Eventually, after doing the usual beachy stuff, my sister and I would scrub about 50 cents out of our parents so would could get something all by ourselves up at the boardwalk. If we were lucky we could get a whole dollar to split between us. I mostly liked the boardwalk because it was like a whole other world to me. I knew somehow that the people on the beach were guests and the people on the boardwalk were the residents. This was their home and they were letting us hang out with them. I thought this was very nice of them to do and Ruby’s was their living room. I didn’t know it was called Ruby’s, I just knew that it was the place I had to get to.

Ruby’s is hard to describe from the point of view of a six year old. See, it’s kind of like a bar inside of a soda place next to a candy store. As a kid, I never actually went inside unless I had to because to tell you the truth, I didn’t think I was allowed since I was Greenpoint kid. I thought I was only permitted to be at the counter on the boardwalk and that the inside was like a private club or something. It was full of adults, mostly all native Coney Islanders who looked like they were in there every single day. They all obviously knew each other and always seemed happy. And of course you had at least two “old-timers” who always wore either Navy or Coast Guard uniforms, cap and all, no matter how hot it was out. Whether or not they were ever actually in the armed services, I couldn’t tell you, but there they were. Mingled with them would be the ladies, still rocking that same red lipstick and sexy bathing suits they rocked thirty years earlier. One day I would be old enough to go all the way inside and it would be awesome. Maybe I would even be one of those ladies?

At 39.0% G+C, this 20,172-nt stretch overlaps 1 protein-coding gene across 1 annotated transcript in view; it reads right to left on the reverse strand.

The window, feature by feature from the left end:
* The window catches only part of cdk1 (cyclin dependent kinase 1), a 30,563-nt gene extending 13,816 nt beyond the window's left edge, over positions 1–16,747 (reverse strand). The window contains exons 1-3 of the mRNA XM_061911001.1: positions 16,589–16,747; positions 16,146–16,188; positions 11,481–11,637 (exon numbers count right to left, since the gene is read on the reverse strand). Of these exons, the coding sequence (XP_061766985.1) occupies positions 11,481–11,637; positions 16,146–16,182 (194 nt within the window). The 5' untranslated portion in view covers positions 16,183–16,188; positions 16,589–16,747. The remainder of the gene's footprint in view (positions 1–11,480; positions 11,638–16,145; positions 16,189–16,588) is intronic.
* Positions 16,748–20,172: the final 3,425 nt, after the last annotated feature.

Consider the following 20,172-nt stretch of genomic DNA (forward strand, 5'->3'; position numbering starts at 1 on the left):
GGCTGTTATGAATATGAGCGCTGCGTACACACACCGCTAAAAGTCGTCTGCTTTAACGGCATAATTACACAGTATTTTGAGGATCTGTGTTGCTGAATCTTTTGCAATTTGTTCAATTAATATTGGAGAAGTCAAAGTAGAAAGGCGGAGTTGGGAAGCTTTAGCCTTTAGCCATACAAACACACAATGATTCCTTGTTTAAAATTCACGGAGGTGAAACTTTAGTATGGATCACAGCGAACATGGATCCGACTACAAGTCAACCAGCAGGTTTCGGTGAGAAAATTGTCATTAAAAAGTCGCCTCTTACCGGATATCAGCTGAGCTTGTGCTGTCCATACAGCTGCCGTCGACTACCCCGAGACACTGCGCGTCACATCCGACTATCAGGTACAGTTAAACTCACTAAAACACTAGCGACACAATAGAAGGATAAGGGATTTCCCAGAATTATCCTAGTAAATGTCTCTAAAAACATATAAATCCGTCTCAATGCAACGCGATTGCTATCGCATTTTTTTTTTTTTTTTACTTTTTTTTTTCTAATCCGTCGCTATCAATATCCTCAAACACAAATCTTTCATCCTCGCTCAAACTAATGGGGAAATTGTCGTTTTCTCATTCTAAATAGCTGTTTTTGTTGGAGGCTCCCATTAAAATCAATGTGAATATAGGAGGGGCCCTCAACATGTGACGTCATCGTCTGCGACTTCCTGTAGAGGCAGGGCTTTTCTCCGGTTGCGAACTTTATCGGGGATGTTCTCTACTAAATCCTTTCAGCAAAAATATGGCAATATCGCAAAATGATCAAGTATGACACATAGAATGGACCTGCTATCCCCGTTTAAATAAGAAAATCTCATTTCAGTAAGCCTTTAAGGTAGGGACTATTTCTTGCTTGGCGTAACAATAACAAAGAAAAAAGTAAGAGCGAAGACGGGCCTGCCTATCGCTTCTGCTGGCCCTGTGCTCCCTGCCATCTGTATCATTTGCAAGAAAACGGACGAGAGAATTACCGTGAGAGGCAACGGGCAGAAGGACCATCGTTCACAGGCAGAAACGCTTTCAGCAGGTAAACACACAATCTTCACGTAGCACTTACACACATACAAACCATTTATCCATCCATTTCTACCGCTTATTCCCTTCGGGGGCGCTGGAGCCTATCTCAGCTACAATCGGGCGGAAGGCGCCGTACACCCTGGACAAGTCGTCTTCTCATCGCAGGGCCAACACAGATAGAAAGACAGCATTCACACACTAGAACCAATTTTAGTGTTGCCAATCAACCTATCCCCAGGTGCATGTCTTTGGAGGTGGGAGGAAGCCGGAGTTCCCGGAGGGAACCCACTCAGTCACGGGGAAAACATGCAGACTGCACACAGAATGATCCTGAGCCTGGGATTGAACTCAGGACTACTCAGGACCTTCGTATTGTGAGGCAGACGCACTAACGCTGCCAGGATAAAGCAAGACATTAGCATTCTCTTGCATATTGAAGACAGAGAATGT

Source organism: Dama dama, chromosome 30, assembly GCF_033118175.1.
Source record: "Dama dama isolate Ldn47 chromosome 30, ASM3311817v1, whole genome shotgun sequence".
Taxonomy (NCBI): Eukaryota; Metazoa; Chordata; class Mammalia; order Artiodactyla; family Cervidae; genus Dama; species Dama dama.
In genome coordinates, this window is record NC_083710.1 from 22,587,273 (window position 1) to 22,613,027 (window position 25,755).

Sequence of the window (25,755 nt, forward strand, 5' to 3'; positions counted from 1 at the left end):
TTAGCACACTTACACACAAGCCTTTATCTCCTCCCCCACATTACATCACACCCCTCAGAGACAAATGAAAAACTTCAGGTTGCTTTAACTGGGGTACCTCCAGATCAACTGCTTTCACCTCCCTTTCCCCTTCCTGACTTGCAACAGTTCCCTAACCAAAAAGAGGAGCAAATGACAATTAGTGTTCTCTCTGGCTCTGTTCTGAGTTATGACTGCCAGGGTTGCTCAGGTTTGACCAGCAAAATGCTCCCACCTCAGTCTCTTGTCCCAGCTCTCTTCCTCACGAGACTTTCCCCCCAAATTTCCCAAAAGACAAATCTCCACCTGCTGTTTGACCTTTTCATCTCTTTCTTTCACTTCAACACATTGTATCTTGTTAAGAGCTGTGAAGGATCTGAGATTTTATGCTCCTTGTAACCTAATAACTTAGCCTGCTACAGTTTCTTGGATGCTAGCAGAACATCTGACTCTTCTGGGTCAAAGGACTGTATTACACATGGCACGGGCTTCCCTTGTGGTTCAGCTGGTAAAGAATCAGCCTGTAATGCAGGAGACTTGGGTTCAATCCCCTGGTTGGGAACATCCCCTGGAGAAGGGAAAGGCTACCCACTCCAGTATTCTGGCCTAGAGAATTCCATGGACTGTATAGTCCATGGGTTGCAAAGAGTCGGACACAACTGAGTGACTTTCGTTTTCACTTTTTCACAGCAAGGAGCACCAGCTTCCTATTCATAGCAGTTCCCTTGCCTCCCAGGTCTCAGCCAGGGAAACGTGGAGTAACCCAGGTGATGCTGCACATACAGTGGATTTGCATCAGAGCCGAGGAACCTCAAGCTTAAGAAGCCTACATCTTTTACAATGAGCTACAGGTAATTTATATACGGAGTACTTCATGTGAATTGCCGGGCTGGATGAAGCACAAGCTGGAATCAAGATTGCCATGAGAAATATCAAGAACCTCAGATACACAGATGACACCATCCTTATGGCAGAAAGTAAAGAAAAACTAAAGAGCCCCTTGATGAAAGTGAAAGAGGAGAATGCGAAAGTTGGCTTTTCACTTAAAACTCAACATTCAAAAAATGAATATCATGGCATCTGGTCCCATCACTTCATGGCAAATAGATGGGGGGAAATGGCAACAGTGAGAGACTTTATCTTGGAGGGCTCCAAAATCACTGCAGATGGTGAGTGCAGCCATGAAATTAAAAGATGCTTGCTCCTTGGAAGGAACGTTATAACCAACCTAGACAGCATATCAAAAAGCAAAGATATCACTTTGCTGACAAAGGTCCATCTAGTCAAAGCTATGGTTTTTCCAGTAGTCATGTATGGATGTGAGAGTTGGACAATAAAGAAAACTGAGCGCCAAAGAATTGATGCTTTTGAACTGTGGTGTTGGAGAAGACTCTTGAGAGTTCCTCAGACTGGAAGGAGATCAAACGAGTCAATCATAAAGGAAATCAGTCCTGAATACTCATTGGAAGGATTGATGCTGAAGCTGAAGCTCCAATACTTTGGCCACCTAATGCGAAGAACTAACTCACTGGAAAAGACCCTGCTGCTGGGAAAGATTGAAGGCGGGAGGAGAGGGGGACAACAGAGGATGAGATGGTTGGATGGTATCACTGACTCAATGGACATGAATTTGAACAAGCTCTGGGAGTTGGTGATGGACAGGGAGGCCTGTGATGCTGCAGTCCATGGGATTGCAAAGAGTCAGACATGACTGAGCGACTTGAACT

I would get my ice, or possibly one of those sundae cups that you could eat with the little wooden spoon. If I was super lucky I would get a hot dog – even as a child I felt like the boardwalk Nathans’s was for tourists and I was NOT tourist. I may not have been from Coney, but I was born in Brooklyn, so there. But, like a tourist, I would turn around to find my parents and I would be lost in a sea of sunbathers. I knew I had walked in a perfectly straight line from the towels to the boardwalk, what the heck happened? I would panic for a sec over what seemed like miles of crowded beach, but would press on and would find them before my ice cream melted even a little. Soon after that, all sunburned and tired, it was time to make the long trek back home. As we would change out of our bathing suits behind the towel mom shielded us with, we would ask if we could go on the rides next time. “We’ll see,” she would say.

In 1981, my parents got a car and we became one of the fancy pants families that went to Rockaway. It wasn’t the same at all. There was no Astroland, or Wonder Wheel or anything. It was boring. Maybe it was cleaner or quieter? I dunno. Even as a teenager after we moved to Queens and I’d go to Rockaway with my friends, I’d always tell people that Coney Island was better, cause it was, damnit!

I will miss Coney Island. It sucks that my daughter will never get to experience it. I am mostly heartbroken for the people who actually live in Coney Island though. Thank you all for letting me hang out with you when I was a kid, I will never forget you. Every store on that boardwalk and on the surrounding streets, not just Ruby’s, will be missed by so many people. You are all awesome.

Oh, and I did eventually get to walk all the way inside Ruby’s when I was an adult. I got a beer instead of a soda and I think one of those same old guys in the uniforms was still there. It wasn’t scary at all!

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One Response to Getting an ice at Ruby’s in Coney Island in like 1977

  1. wagnerowicz says:

    about the trains, my mom said “then there was the time you threw up between stops and we just moved to other seats and pretended the vomit on the floor was from someone else. And if I remember correctly it was the GG to Smith & 9th for the F. We only went to Queens Plaza …(opposite direction) to get to Manhattan.”